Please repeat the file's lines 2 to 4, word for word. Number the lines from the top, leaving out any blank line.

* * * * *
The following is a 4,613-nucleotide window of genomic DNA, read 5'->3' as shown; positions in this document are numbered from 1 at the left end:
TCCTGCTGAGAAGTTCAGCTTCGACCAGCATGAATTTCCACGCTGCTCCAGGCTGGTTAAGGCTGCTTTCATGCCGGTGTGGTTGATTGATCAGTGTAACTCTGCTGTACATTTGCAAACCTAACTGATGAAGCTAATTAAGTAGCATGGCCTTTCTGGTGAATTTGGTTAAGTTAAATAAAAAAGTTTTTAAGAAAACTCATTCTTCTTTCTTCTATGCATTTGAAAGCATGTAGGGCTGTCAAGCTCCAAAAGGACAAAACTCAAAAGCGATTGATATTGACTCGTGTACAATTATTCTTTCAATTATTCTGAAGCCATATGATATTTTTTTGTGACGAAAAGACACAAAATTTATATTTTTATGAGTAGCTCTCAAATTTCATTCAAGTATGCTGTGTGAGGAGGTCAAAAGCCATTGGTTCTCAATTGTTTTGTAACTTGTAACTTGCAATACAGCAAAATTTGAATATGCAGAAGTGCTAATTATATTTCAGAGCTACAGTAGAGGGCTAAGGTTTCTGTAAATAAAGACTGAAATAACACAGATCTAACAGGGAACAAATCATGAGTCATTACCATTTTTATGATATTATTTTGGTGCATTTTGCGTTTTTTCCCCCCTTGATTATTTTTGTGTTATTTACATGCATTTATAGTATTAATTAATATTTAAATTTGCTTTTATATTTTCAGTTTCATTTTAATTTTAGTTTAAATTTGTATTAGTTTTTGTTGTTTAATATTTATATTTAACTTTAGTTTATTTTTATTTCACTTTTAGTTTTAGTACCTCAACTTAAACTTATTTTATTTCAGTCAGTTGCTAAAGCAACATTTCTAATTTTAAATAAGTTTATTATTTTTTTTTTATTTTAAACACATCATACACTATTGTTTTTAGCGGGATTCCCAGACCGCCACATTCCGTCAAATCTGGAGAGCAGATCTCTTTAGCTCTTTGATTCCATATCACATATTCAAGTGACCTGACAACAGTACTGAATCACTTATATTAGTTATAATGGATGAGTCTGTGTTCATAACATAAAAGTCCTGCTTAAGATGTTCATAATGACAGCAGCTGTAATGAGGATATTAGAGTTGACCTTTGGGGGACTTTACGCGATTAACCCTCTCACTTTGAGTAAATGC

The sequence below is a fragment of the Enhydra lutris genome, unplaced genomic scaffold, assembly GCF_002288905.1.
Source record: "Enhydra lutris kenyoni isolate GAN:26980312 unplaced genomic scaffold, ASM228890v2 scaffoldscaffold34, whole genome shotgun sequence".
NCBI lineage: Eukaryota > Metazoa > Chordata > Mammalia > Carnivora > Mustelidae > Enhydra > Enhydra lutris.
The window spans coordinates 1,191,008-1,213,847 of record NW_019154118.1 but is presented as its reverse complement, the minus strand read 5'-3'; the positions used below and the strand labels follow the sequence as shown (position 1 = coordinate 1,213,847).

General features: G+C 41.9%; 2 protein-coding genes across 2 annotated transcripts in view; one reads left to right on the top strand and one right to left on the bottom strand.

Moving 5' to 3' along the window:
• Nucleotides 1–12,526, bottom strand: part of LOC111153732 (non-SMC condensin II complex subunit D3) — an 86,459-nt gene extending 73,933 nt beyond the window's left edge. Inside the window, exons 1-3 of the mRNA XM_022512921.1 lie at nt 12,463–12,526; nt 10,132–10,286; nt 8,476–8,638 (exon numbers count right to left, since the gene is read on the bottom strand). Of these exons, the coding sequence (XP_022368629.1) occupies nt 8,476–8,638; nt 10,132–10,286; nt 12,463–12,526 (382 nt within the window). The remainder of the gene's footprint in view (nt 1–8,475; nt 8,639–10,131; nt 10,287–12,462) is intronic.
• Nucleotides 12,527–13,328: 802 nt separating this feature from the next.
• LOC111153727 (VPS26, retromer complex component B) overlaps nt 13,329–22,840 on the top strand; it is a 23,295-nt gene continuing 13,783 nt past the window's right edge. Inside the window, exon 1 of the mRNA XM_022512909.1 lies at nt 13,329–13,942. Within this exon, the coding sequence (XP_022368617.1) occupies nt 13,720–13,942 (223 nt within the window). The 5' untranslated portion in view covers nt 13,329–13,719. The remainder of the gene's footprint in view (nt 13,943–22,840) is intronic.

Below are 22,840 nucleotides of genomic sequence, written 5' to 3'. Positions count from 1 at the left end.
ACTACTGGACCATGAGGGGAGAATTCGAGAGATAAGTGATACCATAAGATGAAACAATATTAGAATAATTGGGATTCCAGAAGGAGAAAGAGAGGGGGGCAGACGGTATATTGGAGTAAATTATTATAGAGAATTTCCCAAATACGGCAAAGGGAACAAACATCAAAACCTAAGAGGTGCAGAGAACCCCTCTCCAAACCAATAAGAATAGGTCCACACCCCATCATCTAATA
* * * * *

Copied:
TCCTGCTGAGAAGTTCAGCTTCGACCAGCATGAATTTCCACGCTGCTCCAGGCTGGTTAAGGCTGCTTTCATGCCGGTGTGGTTGATTGATCAGTGTAACTCTGCTGTACATTTGCAAACCTAACTGATGAAGCTAATTAAGTAGCATGGCCTTTCTGGTGAATTTGGTTAAGTTAAATAAAAAAGTTTTTAAGAAAACTCATTCTTCTTTCTTCTATGCATTTGAAAGCATGTAGGGCTGTCAAGCTCCAAAAGGACAAAACTCAAAAGCGATTGATATTGACTCGTGTACAATTATTCTTTCAATTATTCTGAAGCCATATGATATTTTTTTGTGACGAAAAGACACAAAATTTATATTTTTATGAGTAGCTCTCAAATTTCATTCAAGTATGCTGTGTGAGGAGGTCAAAAGCCATTGGTTCTCAATTGTTTTGTAACTTGTAACTTGCAATACAGCAAAATTTGAATATGCAGAAGTGCTAATTATATTTCAGAGCTACAGTAGAGGGCTAAGGTTTCTGTAAATAAAGACTGAAATAACACAGATCTAACAGGGAACAAATCATGAGTCATTACCATTTTTATGATATTATTTTGGTGCATTTTGCGTTTTTTCCCCCCTTGATTATTTTTGTGTTATTTACATGCATTTATAGTATTAATTAATATTTAAATTTGCTTTTATATTTTCAGTTTCATTTTAATTTTAGTTTAAATTTGTATTAGTTTTTGTTGTTTAATATTTATATTTAACTTTAGTTTATTTTTATTTCACTTTTAGTTTTAGTACCTCAACTTAAACTTATTTTATTTCAGTCAGTTGCTAAAGCAACATTTCTAATTTTAAATAAGTTTATTATTTTTTTTTTATTTTAAACACATCATACACTATTGTTTTTAGCGGGATTCCCAGACCGCCACATTCCGTCAAATCTGGAGAGCAGATCTCTTTAGCTCTTTGATTCCATATCACATATTCAAGTGACCTGACAACAGTACTGAATCACTTATATTAGTTATAATGGATGAGTCTGTGTTCATAACATAAAAGTCCTGCTTAAGATGTTCATAATGACAGCAGCTGTAATGAGGATATTAGAGTTGACCTTTGGGGGACTTTACGCGATTAACCCTCTCACTTTGAGTAAATGC

The sequence below is a fragment of the Enhydra lutris genome, unplaced genomic scaffold, assembly GCF_002288905.1.
Source record: "Enhydra lutris kenyoni isolate GAN:26980312 unplaced genomic scaffold, ASM228890v2 scaffoldscaffold34, whole genome shotgun sequence".